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Tech: The Pros and Cons of a Long-Term Stock Exchange

Joseph McKeating


A couple of years of ago, Silicon Valley entrepreneur Eric Reis presented a bold proposition to technology companies considering IPOs: ditch Wall Street altogether. Since the release of his 2011 book The Lean Startup, he has been publicly advocating the creation of what he calls a “Long-Term Stock Exchange” (LTSE), an alternative to The New York Stock Exchange and Nasdaq designed by select investors and executives in the industry. Since Twitter’s recent announcement to go public, the idea has resurfaced in some circles.

“In addition to quarterly profits and margins, companies of the LTSE would report using innovation accounting on their internal entrepreneurship efforts… They would report on the revenue they were generating from products that did not exists a few years earlier. Executive compensation in LTSE companies would be tied to the company’s long-term performance. Trading on the LTSE would have much higher transaction costs and fees to minimize day trading and massive price swings. In exchange, LTSE companies would be allowed to structure their corporate governance to facilitate greater freedom for management to pursue long-term investments,” Reis said in The Lean Startup.

Quartz Editor-in-Chief Kevin Delaney eloquently reiterated the views of LTSE supporters in a recent article, stating that they feel “markets are so dominated by high-frequency trading, short-selling, and quarterly investor pressures that they actively hinder the growth of the businesses whose shares are being traded.”

The LTSE was one of a two ideas listed at the end of The Lean Startup. The other was “start-up testing labs,” which would test Reis’ business advice in controlled settings. “They’re two of the wacky ideas in the book, places where I really feel like I’m out on a limb,” Reis said shortly after the release of his book, according to a 2011 Wall Street Journal article. The idea of a LTSE is largely based on the belief that current stock exchange models do not reward innovation due to their focus on short-term results.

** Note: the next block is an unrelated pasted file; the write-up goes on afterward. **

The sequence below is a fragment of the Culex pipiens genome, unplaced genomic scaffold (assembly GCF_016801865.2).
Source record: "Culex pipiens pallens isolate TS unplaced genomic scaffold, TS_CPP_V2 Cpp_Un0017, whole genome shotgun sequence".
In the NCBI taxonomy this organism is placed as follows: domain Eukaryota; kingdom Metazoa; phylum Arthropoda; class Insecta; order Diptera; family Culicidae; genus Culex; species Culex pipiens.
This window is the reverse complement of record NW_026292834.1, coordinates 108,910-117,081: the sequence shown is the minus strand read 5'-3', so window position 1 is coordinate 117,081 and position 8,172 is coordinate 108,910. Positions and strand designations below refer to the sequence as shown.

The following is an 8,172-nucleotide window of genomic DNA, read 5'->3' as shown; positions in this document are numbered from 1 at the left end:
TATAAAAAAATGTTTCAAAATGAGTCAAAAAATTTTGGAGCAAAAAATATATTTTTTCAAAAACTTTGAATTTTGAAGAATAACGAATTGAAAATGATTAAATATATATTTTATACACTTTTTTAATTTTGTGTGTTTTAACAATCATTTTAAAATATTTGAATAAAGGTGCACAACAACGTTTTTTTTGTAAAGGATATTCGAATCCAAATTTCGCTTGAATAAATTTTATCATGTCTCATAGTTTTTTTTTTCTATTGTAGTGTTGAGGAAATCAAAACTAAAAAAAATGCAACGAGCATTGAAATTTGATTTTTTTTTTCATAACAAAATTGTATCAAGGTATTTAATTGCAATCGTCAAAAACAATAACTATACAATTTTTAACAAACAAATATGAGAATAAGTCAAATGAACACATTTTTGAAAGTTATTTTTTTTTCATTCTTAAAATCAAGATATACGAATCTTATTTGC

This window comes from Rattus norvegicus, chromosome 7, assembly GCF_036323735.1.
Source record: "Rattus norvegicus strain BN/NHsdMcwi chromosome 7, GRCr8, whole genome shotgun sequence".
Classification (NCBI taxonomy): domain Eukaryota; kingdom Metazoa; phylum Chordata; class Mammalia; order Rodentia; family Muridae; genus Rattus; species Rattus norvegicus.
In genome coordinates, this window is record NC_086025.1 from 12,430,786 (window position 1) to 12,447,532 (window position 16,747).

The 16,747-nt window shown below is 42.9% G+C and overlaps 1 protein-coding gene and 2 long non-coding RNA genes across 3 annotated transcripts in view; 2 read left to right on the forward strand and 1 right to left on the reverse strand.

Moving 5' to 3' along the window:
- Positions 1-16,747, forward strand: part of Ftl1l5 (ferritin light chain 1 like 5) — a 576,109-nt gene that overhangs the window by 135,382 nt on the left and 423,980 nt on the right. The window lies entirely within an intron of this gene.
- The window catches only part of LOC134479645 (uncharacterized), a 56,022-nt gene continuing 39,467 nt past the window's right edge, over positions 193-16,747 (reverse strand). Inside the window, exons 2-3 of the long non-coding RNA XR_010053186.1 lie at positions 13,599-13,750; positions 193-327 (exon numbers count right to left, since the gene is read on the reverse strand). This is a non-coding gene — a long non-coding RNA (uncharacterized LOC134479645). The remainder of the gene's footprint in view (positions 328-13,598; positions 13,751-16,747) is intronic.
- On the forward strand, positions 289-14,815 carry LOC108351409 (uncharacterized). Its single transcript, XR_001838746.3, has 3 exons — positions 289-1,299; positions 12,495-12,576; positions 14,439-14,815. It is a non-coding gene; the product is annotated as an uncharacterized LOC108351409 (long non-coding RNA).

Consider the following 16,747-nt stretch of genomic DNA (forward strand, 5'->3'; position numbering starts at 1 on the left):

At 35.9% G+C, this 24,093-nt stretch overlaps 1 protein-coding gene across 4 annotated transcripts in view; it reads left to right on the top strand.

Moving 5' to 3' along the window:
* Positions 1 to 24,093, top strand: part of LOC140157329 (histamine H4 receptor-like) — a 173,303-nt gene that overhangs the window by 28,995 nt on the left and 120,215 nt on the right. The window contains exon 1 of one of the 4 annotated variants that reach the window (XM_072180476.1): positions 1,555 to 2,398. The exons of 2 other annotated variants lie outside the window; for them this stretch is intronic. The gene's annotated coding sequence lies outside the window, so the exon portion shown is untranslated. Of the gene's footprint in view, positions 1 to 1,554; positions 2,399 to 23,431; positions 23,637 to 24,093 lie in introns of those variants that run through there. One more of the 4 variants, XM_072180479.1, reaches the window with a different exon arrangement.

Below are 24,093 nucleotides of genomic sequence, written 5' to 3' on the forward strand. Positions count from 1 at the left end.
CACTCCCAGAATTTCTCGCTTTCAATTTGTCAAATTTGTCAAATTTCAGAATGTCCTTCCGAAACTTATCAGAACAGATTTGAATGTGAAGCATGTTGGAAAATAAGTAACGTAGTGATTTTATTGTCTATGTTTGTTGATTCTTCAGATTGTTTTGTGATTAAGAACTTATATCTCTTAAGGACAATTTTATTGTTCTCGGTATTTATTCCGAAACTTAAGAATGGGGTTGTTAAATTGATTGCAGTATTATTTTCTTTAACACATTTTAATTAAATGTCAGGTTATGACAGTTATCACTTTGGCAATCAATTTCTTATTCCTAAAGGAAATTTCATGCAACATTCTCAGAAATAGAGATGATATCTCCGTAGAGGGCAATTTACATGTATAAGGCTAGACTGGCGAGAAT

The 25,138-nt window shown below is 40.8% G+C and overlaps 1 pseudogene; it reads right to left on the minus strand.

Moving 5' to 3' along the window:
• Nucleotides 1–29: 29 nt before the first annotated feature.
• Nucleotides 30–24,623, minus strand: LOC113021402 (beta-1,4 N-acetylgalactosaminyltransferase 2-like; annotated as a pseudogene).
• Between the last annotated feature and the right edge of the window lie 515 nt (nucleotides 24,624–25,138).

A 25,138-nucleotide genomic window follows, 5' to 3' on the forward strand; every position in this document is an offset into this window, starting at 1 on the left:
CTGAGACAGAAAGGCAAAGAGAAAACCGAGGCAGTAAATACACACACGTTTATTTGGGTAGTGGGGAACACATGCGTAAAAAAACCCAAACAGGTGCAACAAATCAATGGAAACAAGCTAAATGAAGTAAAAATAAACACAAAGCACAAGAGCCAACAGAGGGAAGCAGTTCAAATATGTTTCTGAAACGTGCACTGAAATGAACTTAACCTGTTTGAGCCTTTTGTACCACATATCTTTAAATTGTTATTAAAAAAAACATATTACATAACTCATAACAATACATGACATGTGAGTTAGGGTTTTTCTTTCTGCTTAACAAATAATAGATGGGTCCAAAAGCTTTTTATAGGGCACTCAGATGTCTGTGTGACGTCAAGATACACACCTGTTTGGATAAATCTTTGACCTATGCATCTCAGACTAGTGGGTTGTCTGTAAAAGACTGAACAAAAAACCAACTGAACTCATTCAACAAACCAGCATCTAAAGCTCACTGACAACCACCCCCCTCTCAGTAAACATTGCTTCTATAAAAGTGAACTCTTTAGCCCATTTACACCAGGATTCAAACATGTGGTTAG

Not everyone believes in the idea of a LTSE, including renowned consultant and ex-World Bank executive Steve Denning, who voiced some of his concerns in a 2012 Forbes article. First, he questioned the validity of concluding that current stock exchanges do not reward innovation, the premise of Reis’ argument, by comparing Amazon and Microsoft. According to Denning, Amazon has historically been rewarded for its long-term philosophy while Microsoft has been punished in recent years for not being innovative enough. The second problem, he said, is the mentality of executives who are compensated purely based on short-terms results. He does not believe a LTSE will change that mentality. Instead, he argues that if things are to change it will be because of shareholder activism, something we have been seeing more and more of.  In regards to executives, Denning said, “They are in essence being paid to act stupidly. Should we be surprised that they continue to act stupidly?” Reis might respond that this short-term mentality is exactly what he would like to change by tying executive compensation to a company’s long-term results.

Innovation is a process, and although the effects of short-term pressures are debatable, it is worth questioning how beneficial or detrimental current stock exchange models are to the progression of the most innovative industry, technology. It is also important to understand that what works in theory does not always work in practice. What do you think of a LTSE? Would the technology industry benefit from it? Is it wishful thinking or could it be properly implemented?

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